KARACHI, Pakistan — I first heard of yoga while I was growing up in Pakistan in the 1980s, with the arrival on the Karachi scene of a colorful personality called Professor Moiz Hussain. He had trained at the Yoga Institute in Mumbai, then branched out into alternative stress-reduction and healing techniques like reiki from Japan, NLP (neurolinguistic programming) from California and qigong, with roots in China. His Institute of Mind Sciences and Classical Yoga attracted a certain type of Karachi woman — affluent and well traveled — who was interested in developing her mind and body. Slowly at first, one teacher after another emerged to offer classes. Still, they had to be careful: The 1980s was a time of rigorous Islamization in Pakistan and cold hostility to India, and anything remotely associated with India or Hinduism was discouraged if not outlawed.
This particularly affected the arts, namely classical Indian dance; government officials banned public performances as both “vulgar” and “Indian”; Pakistani students of the art could not obtain visas to study under gurus in India, and local teachers had to immigrate to other countries because classical dance became so unpopular they could not attract students. (Only Kathak, with its Mughal origins in northwestern India before partition, was looked upon with a less jaundiced eye than the unabashedly Hindu-flavored Odissi or Bharatanatyam schools of dance.)
The way around this was to introduce yoga as a practice less spiritual than physical, but yoga classes in Karachi remained small, private and for a select few. Then, in the 1990s, when state-run television gave way to a profusion of private television channels, yoga found another outlet: breakfast and morning shows in which a physical activity segment aimed at housewives often included a 20-minute or half-hour yoga session. Sandwiched in between advice on the best foods for a baby and how to cook enticing meals for the household, a nonthreatening form of yoga — no extreme physical poses, just one that could be performed in modest clothing — was available to women in Pakistan with access to cable channels.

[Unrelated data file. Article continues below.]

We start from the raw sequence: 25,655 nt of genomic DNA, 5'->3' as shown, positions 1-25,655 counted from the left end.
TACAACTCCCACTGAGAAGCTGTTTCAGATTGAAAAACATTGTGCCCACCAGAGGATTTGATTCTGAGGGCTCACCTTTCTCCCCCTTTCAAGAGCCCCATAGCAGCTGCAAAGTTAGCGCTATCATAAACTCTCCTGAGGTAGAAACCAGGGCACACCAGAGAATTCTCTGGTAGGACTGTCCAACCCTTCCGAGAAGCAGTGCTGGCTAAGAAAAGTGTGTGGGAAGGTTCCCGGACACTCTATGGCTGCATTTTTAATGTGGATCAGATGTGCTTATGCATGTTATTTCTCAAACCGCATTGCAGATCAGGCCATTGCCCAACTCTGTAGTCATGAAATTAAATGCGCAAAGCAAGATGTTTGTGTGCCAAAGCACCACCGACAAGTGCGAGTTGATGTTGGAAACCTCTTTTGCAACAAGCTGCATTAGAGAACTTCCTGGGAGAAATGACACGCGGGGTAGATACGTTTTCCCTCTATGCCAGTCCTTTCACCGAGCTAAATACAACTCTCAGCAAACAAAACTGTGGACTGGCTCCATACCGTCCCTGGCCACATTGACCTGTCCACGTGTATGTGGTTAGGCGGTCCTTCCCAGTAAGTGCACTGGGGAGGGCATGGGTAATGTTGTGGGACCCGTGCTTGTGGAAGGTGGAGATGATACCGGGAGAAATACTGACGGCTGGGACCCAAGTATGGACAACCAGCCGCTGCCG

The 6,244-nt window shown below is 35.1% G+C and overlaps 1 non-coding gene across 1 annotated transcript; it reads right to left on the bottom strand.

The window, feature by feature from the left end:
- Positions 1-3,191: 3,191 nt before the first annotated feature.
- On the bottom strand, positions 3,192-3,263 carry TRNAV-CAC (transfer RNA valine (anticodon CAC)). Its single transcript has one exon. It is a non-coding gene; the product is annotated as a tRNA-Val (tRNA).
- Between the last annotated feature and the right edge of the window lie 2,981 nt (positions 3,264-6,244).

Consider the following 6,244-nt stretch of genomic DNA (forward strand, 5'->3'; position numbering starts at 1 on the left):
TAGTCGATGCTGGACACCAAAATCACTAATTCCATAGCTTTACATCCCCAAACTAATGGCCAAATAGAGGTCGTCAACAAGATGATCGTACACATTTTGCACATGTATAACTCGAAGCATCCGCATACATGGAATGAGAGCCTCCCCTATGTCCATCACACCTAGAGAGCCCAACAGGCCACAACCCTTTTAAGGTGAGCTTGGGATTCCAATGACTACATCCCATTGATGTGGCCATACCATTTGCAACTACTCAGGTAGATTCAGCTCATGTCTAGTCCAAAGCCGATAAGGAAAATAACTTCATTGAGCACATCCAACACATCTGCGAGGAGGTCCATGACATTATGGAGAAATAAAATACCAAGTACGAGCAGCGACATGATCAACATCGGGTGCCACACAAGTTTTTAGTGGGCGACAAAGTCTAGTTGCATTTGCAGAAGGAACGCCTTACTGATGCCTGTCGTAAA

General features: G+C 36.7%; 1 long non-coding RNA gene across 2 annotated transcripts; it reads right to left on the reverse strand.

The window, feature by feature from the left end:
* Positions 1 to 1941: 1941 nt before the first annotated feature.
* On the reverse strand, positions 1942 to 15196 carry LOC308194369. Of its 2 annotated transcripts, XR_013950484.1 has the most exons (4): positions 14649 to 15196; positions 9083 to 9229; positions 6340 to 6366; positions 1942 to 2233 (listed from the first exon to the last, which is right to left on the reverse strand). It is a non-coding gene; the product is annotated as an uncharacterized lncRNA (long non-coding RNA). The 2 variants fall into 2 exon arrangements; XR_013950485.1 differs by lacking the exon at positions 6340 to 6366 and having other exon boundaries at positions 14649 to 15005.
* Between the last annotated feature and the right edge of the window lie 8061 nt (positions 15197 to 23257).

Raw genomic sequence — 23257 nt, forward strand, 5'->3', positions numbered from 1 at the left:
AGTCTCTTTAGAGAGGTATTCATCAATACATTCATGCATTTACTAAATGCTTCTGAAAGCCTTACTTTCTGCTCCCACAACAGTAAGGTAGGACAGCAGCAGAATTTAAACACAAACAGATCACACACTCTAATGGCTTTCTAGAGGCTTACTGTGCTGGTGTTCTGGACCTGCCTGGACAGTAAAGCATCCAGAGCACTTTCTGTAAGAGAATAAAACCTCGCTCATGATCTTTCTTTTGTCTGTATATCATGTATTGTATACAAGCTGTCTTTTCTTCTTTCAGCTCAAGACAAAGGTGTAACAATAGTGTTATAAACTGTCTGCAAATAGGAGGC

Viewers were encouraged to stretch and breathe to cultivate healthy bodies and minds, a goal not incompatible with the moderately conservative form of Islam practiced by 90 percent of Pakistanis. Yoga even began to come out into the open, with sessions held in public parks, where some teachers made mild comparisons between yogic meditation and Islamic reflection, or the poses in a simple sun salutation and the positions taken in salat, a ritual Islamic prayer. This opened up yoga to middle-class, conservative Pakistanis who might have remained hostile to the practice had it been presented as a purely Hindu or Indian ascetic discipline.
Today, yoga is immensely popular in all cities of Pakistan; a yoga teacher named Shamshad Haider claims to run 50 yoga clubs in Punjab, and International Yoga Day has been celebrated in Pakistan for three years in a row. Yoga is practiced all the way from Chitral in the north to Karachi in the south. There’s a whole crop of younger teachers now equipped with training from India, Thailand and Bali, as well as from yoga schools in North America and Britain. Teachers at swank studios in Karachi attract students through Facebook pages and affiliations with the International Yoga Alliance.
Their classes incorporate styles from hatha, vinyasa flow, ashtanga, even power yoga and Bikram yoga. They use the Sanskrit names for the poses interchangeably with the English ones, and both women-only and mixed classes are popular. Meanwhile, yoga still appears on television, in schools and in park sessions, with women meditating while wearing shalwar kameezes, or full abayas and hijabs, and men with long beards and shalwar kameezes performing sun salutations next to men in track pants and T-shirts.